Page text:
Feces collected from SD rats at 7 days PI were subjected to fecal culture using the filter paper test tube method at 26°C. L1-predominant and L2-predominant larval populations were recovered from 32 hour- and 56 hour-fecal cultures, respectively, and infective-L3 larvae were obtained from 7 day-old fecal cultures. In some experiments, larvae were recovered at different time intervals. For the larvae collection, test tubes containing filter paper covered with a fecal smear were filled with distilled water at 32C to allow the larvae in the feces to enter the water. After 60 seconds, the larvae in the water were collected and washed 3 times with distilled water. Then, 10,000–20,000 larvae/batch were subjected to RNA extraction. The L1 stage-predominant larval population consisted of worms measuring 207–396 µm in length and 10–21 µm in width (mean: 302×15 µm, n = 20), possibly reflecting uncoordinated egg-hatching time in fecal cultures. A few larvae with a body length of >350 µm were ensheathed, indicating an approaching molting. The L2 stage-predominant larval population consisted of worms measuring 347–673 µm by 19–32 µm (mean: 560×27 µm, n = 20). Within this larval population, some small larvae with body lengths of about <400 µm and large larvae of >600 µm were ensheathed, while the majority of larvae between 400 and 600 µm were not ensheathed. These and other morphological characteristics described in Table 1 indicated that the majority of this population was composed of stage L2 larvae. The infective-L3 larvae measured 594–668 by 25–31 µm (mean: 638×28 µm, n = 20).

Collection of parasitic-stage larvae and adults

To minimize stresses during sampling, all procedures were carried out as quickly as possible, including the saline incubation method, which was minimized to 20 minutes. The worms were immersed in cold Trizol reagent (Life Technologies, Rockville, MD) within 30 min of the start of sampling, except when the male and female worms were separated under a stereoscopic microscope, which took an additional 30 minutes. Lung-stage L3 larvae were recovered from the lungs of SD rats at 24 hours after infection. The lungs removed from the animals were cut into approximately 1 mm cubic blocks and subjected to incubation in saline at 37°C. The recovered larvae measured 653–931 µm by 25–37 µm (mean: 780×31 µm, n = 10), and none of them were ensheathed. Twohy [28] described that the third molt begins in the lungs at about 32 hours and that there is no further growth until the larvae migrate into the intestine, with mean lengths of 0.943 mm and 0.957 mm at 32 and 41 hours after infection, respectively. From the size of the larvae and other characteristics described in Table 1, we concluded that the majority of larvae recovered from the lungs after 24 hours belonged to the L3 stage. Intestinal-stage worms were collected from SD rats daily from 3 to 10 days PI. In brief, a small intestinal segment at 0–40 cm from the pyloric ring, where the majority of worms parasitize, was removed, cut longitudinally, and subjected to saline incubation at 37°C. From 9 to 12 days PI, when worms are gradually expelled from the intestine, the intestinal segment at 0–60 cm from the pyloric ring was used for worm collection. Except in some experiments, the recovered adult worms were not separated into males and females. In the SD rats, approximately 400–800, 1,000–1,500, and 50–800 worms were collected from day 3 to day 4, day 5 to day 8, and day 9 to day 10 PI, respectively.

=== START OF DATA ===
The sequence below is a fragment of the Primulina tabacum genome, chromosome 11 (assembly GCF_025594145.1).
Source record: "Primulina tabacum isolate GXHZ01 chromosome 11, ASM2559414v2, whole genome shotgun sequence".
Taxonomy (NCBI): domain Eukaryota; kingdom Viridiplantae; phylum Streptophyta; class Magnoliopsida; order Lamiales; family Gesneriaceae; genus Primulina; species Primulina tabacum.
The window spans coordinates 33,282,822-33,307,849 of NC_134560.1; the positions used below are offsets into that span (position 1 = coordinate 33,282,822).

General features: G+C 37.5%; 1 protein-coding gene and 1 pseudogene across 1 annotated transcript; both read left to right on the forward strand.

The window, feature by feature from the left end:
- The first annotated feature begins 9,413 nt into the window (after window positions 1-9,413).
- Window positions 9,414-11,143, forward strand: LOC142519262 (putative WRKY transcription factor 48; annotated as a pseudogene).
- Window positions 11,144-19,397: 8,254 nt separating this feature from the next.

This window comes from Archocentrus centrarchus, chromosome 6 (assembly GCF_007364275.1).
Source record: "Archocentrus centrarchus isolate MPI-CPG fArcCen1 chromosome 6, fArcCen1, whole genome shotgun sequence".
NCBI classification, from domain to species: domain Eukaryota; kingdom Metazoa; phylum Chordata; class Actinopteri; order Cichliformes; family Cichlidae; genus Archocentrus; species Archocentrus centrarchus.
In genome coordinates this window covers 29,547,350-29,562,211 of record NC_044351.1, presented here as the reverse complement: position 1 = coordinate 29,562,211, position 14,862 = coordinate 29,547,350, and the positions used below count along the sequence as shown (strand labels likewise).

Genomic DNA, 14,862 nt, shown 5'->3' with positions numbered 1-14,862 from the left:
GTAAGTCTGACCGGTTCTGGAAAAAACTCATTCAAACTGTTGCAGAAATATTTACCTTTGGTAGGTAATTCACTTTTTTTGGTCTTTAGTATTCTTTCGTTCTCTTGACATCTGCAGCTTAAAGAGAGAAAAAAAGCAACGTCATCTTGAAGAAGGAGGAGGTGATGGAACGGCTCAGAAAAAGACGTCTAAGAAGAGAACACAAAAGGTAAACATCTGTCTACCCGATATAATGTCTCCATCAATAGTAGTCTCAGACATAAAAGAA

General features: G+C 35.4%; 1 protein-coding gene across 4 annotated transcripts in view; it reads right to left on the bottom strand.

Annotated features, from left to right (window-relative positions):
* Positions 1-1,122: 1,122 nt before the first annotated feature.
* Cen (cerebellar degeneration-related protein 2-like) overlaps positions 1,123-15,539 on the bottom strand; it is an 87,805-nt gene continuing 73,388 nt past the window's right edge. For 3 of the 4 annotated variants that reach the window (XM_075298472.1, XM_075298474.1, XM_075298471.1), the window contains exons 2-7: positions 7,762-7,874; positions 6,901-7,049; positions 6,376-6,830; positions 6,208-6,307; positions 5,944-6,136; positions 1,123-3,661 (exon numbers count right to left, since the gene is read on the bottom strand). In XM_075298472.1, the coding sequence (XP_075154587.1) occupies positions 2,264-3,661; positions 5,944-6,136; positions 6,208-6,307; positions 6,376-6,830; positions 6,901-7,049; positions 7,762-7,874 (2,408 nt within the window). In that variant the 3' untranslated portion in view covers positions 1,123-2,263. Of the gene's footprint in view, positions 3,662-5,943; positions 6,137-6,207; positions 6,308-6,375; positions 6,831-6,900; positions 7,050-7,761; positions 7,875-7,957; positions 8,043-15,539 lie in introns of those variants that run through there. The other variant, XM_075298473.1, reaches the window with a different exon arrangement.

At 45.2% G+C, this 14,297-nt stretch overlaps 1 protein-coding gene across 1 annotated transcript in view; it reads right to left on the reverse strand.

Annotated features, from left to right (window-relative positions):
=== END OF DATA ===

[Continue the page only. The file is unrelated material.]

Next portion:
Collection of eggs

Eggs were collected via the cultivation of adult female worms in vitro. In brief, approximately 800 female worms recovered 7 days after infection were incubated in 10 ml of phosphate buffered saline with 100 U/ml penicillin and 100 µg/ml streptomycin in a 25 square cm tissue-culture flask for 24 hours at 37°C, during which large numbers of eggs were laid. The medium containing the deposited eggs was sieved through a # 120 mesh, and eggs were collected by centrifugation. The majority of the eggs collected belonged to the morula stage.

Adult worm transplantation

In the first experiment, 9 day-old worms were recovered from the intestine of 3 donor rats, and 200 male and 200 female worms were separately transferred into the intestine of 3 naive SD rats using a gastric tube. The transplanted worms were recovered from the intestine of the recipient rats 24 hours later. Approximately 60, 80, and 90 male worms were recovered from 3 rats, and 90, 100, and 120 female worms were recovered from 3 rats. In the second experiment, adult worms, which were recovered from 6 donor rats at 7 days PI, were transplanted into the intestine of 6 naive SD rats (a mixed population of 400 males and 400 females/rat) using a gastric tube. The recipient animals were autopsied at 1 and 4 days after transplantation. Approximately 160, 300, and 400 worms were recovered from 3 rats at 24 hours after transplantation, and 200, 400, and 500 worms were recovered from 3 rats at 4 days after transplantation. The sex ratio of the worms recovered from the recipient rats was approximately equal.

Heat shock treatment of N. brasiliensis L3-stage larvae

Seven day-old fecal culture test tubes, which were kept at 26°C and contained infective-L3 larvae, were transferred to and maintained in incubators at 37°C or 42°C. After 1.5 or 5 hours, infective-L3 larvae were recovered.

RNA extraction and cDNA synthesis